I thought I knew what it meant to be black and proud. I didn’t; I was wrong. To fit into white American culture, I knew how to dress the part. I only knew how to compare myself to what I didn’t have, didn’t look like, and aspired to be like. Likewise, I knew how to present myself in a non-threaten way; in other words, less black. Even my vocabulary, speech and mannerisms changes and adapted to blend in.
After being married for 25 years and being open to my wife’s influence, I’ve developed an awareness of being black through her eyes. Admittedly, I was hesitant to introduce her to my family. I was ashamed of them and felt like I had to explain and defend their blackness, my culture. I found myself trying to educate her while defending against my internal criticism of my family and self. I had abandoned my history and culture. And in some cases, I just lack the information and knowledge of my rich and diverse background.
My wife was inquisitive and naive. But most of all, she was authentic. When I lacked information, she took the reins and did her research. She was boldly talking with family members, asking questions. Since we were married, she reasoned my culture became her culture; especially once we had children. God blessed us with two sons and two daughters.
We celebrate Kwanzaa because of my wife. Before her research, I didn’t understand its importance. Once we had children, I realize I had failed to pass on my heritage to my children. I shocked my oldest daughter when a childhood friend came for a visit. She kept staring at me with a puzzled look. I inquired after my friend left. Her response wounded me. She said, “Dad I didn’t know you could talk black… you always sound so white.” She saw me differently in the presence of other African Americans. Moreover, she was right since I hadn’t exposed her to that part of me. I had not been authentic. Self-reflection forced me to visit my “Black Shadow” (thank you, Dr. Marlene Watson).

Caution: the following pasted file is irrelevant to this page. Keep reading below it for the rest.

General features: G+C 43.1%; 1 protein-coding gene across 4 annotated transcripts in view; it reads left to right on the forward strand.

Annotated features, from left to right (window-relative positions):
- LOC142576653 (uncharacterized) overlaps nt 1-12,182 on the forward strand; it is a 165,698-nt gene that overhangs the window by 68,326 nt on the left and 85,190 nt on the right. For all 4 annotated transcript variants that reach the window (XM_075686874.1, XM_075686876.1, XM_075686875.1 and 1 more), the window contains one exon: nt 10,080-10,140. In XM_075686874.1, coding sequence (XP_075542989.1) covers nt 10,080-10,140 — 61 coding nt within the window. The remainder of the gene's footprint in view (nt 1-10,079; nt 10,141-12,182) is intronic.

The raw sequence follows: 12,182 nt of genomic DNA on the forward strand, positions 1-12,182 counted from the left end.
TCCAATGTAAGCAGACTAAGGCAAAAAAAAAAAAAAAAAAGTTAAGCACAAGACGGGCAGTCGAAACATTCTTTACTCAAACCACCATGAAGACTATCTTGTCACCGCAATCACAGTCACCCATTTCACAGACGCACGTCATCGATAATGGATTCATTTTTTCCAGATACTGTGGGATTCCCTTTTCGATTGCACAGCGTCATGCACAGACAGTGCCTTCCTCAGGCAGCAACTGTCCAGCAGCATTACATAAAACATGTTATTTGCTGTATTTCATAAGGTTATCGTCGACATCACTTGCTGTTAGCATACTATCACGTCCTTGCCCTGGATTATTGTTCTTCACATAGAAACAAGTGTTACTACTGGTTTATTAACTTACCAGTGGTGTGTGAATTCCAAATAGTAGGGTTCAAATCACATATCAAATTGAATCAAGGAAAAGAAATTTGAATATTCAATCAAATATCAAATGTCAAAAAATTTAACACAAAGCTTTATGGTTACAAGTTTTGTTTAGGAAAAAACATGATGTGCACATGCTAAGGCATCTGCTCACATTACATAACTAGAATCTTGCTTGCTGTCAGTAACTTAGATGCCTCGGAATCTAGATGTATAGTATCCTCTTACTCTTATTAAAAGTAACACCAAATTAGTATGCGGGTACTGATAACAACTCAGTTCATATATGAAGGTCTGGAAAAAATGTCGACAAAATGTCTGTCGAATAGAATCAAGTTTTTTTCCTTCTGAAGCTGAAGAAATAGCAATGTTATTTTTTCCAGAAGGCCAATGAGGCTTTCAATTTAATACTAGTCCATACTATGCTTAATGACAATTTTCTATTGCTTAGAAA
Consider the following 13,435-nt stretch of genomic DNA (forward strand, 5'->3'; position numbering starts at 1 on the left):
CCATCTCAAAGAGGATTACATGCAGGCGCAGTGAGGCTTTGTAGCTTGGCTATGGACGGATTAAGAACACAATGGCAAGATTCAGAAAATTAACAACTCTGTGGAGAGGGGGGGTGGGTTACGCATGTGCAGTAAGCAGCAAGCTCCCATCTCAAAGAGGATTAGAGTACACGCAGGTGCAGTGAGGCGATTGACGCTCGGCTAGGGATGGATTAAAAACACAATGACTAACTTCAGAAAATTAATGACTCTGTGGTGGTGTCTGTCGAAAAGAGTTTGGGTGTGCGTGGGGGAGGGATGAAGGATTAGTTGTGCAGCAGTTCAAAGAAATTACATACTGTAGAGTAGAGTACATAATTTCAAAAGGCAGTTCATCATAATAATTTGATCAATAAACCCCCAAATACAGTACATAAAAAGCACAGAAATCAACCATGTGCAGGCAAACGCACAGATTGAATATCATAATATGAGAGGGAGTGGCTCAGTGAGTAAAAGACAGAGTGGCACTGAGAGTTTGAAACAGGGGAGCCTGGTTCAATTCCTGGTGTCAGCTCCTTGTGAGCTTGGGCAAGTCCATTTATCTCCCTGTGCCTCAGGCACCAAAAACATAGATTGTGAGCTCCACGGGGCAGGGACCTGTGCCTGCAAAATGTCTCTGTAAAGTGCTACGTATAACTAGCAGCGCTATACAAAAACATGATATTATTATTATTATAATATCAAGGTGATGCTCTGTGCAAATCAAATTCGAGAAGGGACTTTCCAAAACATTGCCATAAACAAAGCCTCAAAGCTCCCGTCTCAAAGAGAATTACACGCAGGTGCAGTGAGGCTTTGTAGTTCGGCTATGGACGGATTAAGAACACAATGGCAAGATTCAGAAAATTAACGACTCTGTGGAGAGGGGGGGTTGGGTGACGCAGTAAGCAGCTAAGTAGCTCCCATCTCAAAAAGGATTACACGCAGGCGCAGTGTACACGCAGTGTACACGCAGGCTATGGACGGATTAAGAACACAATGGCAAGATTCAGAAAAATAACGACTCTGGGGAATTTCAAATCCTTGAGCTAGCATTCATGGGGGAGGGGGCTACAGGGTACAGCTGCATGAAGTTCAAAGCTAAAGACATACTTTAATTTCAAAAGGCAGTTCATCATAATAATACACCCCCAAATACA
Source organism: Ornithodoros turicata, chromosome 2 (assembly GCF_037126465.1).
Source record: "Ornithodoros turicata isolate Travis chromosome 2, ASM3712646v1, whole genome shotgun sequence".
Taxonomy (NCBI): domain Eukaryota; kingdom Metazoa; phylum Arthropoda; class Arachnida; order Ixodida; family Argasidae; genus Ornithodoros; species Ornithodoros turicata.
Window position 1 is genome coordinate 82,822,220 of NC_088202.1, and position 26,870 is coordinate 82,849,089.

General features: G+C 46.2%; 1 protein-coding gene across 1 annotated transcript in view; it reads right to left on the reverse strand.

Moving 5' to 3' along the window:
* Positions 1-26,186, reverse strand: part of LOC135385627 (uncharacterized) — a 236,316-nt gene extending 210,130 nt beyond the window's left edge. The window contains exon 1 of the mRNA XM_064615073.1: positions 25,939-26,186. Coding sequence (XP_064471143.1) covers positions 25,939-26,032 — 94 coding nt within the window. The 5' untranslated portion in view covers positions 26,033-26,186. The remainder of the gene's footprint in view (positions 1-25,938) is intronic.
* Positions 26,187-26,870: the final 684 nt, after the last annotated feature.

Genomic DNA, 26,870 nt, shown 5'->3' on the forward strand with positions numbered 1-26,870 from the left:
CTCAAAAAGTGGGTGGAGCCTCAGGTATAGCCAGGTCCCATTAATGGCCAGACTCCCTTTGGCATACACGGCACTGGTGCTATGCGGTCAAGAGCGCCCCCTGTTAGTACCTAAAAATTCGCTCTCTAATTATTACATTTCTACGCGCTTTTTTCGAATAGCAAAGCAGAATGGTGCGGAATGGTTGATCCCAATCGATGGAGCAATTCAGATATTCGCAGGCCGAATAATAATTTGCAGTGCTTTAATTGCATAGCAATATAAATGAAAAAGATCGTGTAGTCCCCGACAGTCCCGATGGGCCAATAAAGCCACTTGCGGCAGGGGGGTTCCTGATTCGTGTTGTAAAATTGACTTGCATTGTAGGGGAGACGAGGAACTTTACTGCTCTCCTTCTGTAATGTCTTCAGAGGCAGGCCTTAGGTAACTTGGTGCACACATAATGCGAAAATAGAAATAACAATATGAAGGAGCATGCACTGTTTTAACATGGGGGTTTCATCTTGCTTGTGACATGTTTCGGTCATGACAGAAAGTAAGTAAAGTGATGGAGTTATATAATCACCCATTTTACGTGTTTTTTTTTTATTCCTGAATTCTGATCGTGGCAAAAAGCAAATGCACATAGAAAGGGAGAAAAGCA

I no longer view my wife’s questions as judgmental attacks. Rather, I now know there are some things she just does not know about my African American culture and heritage. She merely seeks to understand and know me better. Since the European culture is the dominant culture in American society, I know how to navigate in and out of her world with ease. But she could not move in and out of my realm until I was willing to enter it myself.
I realize now my heritage is something to promote and celebrate. I’ve stopped criticizing my family, culture, and ethnicity. I’ve come to a place of appreciation and self-acceptance. I’m comfortable living in my own skin. This position has made me a better therapist as I help my clients develop their personal level of self-acceptance. I know I can only take my clients as far as I’ve gone. Therefore, I must keep striving to overcome my own inferiority to promote growth in others.
Celebrating one’s heritage does not exclude others from theirs. How do you celebrate your rich background and culture and encourage others to celebrate theirs?